AKT: A moment in your film that beautifully encapsulates this is the scene in the forest when Maja runs away from the funeral and finds a stand where she gets a French hot dog. There’s a little exchange with a person we don’t see and money changes hands in an unusual way. This is the trust economy in a nutshell.

AKO: Also the stall that Adam passes by the road, that says Only Cash. That’s still very normal in Denmark that farmers put their grocery by the road and you leave whatever it says you have to leave just in a box and you go.

Vian (Ellaha Lack) tries to mislead Hanne (Lisbet Dahl)
Vian (Ellaha Lack) tries to mislead Hanne (Lisbet Dahl) Photo: Anders Nydam

AKT: I know it from Germany and France. Fields of Gladioli, that you cut yourself and then put the money in a box. Or even in Switzerland in cafés they had delicious little sandwiches in baskets on the tables - I don’t know how it is now with Covid - and then they’d ask you later how many you’ve had when you pay for your coffee. In America that would not happen.

AKO: Exactly. There was actually some very interesting court case in the US with a young Danish woman who came there with her husband or boyfriend and they left their baby carriage outside a café. She was inside behind the glass watching the carriage but she was arrested for leaving her baby on the street. Everyone does that in Copenhagen and all of Denmark. When I started reading about that, one of our biggest banks in Denmark was involved in a big whitewashing scandal.

Then there was a lawful demonstration on the streets in Copenhagen where the police suddenly attacked the demonstration and took away some Tibetan flags from the demonstrators. A Chinese official was in the country and someone decided we don’t want to offend the Chinese. Little things started happening. A politician who suddenly was accused of taking public money and I just started talking to Maren Louise [Käehne] about what is happening. Because in all this is the trust that we place in each other, in our policy makers, in our institutions. If this guy, the economist, is right and it is our national resource, then we should maybe start talking about what trust is.

Emil (Emil Aron Dorph) with his teacher Henrik (Anders Brink Madsen)
Emil (Emil Aron Dorph) with his teacher Henrik (Anders Brink Madsen) Photo: Anders Nydam

AKT: Precisely! And your film does that.

AKO: Then came the whole script process which was very interesting because we involved five very acclaimed Danish literary writers to deliver each a story. We wanted to kick ourselves in the kidneys and see what comes out if we don’t give birth to the initial stories ourselves. We would trust these writers to deliver short stories where they were only given three conditions. To be about trust and whirl around that theme any way they wanted. It had to take place in Denmark and it had to take place within 24 hours. The last two conditions were there because I knew I wanted to make this film very cheaply.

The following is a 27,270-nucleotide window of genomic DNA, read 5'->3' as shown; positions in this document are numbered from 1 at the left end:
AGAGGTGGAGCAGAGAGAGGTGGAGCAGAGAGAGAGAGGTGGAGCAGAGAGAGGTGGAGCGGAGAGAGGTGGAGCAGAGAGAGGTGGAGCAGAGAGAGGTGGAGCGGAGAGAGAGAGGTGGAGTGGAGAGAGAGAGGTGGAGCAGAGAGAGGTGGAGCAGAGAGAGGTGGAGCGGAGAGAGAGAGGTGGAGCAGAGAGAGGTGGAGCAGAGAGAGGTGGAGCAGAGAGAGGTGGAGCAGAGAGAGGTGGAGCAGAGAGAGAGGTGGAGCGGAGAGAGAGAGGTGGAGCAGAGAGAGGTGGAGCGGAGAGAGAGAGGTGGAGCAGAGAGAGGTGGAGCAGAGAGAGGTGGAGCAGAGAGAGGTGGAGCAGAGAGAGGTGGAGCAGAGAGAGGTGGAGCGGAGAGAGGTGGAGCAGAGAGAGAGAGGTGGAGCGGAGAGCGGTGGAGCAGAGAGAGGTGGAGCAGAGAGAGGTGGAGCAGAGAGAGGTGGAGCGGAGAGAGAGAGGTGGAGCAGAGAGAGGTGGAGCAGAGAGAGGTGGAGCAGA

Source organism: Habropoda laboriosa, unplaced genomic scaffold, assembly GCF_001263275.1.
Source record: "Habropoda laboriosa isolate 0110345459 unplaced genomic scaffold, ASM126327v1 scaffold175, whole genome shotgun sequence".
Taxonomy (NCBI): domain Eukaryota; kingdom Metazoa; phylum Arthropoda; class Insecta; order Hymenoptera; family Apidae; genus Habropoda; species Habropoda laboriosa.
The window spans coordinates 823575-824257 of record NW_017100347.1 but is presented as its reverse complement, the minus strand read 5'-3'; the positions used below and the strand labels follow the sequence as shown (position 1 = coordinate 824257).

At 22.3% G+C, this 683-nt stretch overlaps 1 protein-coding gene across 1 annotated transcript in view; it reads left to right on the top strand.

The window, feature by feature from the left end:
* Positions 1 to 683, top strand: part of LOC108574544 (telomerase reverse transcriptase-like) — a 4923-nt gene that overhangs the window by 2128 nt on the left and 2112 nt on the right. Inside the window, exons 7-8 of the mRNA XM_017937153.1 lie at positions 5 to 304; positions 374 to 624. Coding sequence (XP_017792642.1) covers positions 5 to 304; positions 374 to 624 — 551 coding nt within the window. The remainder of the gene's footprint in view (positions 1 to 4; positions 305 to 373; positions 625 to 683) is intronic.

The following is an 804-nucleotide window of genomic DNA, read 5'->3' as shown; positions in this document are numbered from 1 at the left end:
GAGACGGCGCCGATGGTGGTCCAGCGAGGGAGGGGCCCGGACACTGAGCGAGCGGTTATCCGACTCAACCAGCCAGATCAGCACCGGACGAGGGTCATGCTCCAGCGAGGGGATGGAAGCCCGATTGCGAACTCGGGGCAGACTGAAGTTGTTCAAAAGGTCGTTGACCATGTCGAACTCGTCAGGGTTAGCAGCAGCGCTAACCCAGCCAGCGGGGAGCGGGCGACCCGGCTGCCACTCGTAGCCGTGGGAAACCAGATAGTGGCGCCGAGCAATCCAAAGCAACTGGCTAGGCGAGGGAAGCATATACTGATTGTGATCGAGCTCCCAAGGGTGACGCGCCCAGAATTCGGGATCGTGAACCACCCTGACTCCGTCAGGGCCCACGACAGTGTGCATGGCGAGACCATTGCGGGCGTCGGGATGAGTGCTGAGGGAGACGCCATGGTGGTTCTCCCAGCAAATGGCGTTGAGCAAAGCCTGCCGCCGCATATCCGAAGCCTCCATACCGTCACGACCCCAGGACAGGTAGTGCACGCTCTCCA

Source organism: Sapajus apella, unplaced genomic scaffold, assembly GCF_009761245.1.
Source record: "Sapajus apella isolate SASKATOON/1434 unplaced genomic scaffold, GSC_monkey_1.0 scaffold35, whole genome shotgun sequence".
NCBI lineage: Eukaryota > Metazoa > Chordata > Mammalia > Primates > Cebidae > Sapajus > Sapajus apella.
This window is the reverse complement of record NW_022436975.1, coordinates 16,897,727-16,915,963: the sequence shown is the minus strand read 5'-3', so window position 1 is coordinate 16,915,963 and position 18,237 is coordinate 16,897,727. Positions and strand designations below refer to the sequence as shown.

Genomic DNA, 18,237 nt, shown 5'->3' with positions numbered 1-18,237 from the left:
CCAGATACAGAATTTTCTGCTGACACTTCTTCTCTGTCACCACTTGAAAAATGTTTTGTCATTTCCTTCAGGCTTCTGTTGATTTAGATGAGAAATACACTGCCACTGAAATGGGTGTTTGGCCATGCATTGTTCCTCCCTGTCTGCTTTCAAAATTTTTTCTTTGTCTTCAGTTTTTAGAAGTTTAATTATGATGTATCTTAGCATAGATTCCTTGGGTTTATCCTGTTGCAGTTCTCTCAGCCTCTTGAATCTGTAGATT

AKT: When did you give them the assignment? Was it pre-Covid?

AKO: Yes it was pre-Covid and Maren Louise, the screenwriter, and I we were tapping our fingers waiting for these stories, it was very nervy. When the five stories came back it was amazing.

AKT: I love that you start with Trine Dyrholm’s story. Actually with her face. I spoke with her twice, about The Queen Of The North and Nico, 1988 and it’s always a pleasure to see her. In this case, the trip her character is taking holds a mirror to all the other stories. Do you see that as well?

Jakob Cedergren as Adam, poolside
Jakob Cedergren as Adam, poolside Photo: Anders Nydam

AKO: I certainly do. Our ambition was almost to put trust under a microscope, like a scientist. We learned the primary condition for trust between people in a society is that people trust their institutions, policy makers, administrators of our tax money, the banking system. Trine’s story has so much to do with her trusting the policy makers, the politicians, this decision to repatriate people to a country that they don’t want to go back to. Her being on that plane is her practicing trust in the policy makers of this country. In this sense, the whole film became wrapped in the State.

AKT: The ending when she drives back and we are in her head, we may anticipate loneliness. But no, the ending is quite optimistic. There was Claire Simon’s I Want To Talk About Duras in the ">New York Film Festival on Marguerite Duras [and Yann Andréa], where a journalist [played by Emmanuelle Devos] interviews her lover. We also expect loneliness, which is not the case. The possibility of community is beautiful at the end of your film.

AKO: I’m really happy you get that. Because that ending has been in and out of the film so many times. We decided she needs to be united with the people she trusts. There needs to be the sense that tomorrow there’s a new day.

AKT: The relationships depicted in these five stories need a basis in trust. A mother and daughter on the beach, the little girl has a black eye, something is off here. An other one is teacher-student.

Morten Hee Andersen and Trine Dyrholm in Charlotte Sieling’s Margrete: Queen Of The North
Morten Hee Andersen and Trine Dyrholm in Charlotte Sieling’s Margrete: Queen Of The North

AKO: Wife-husband.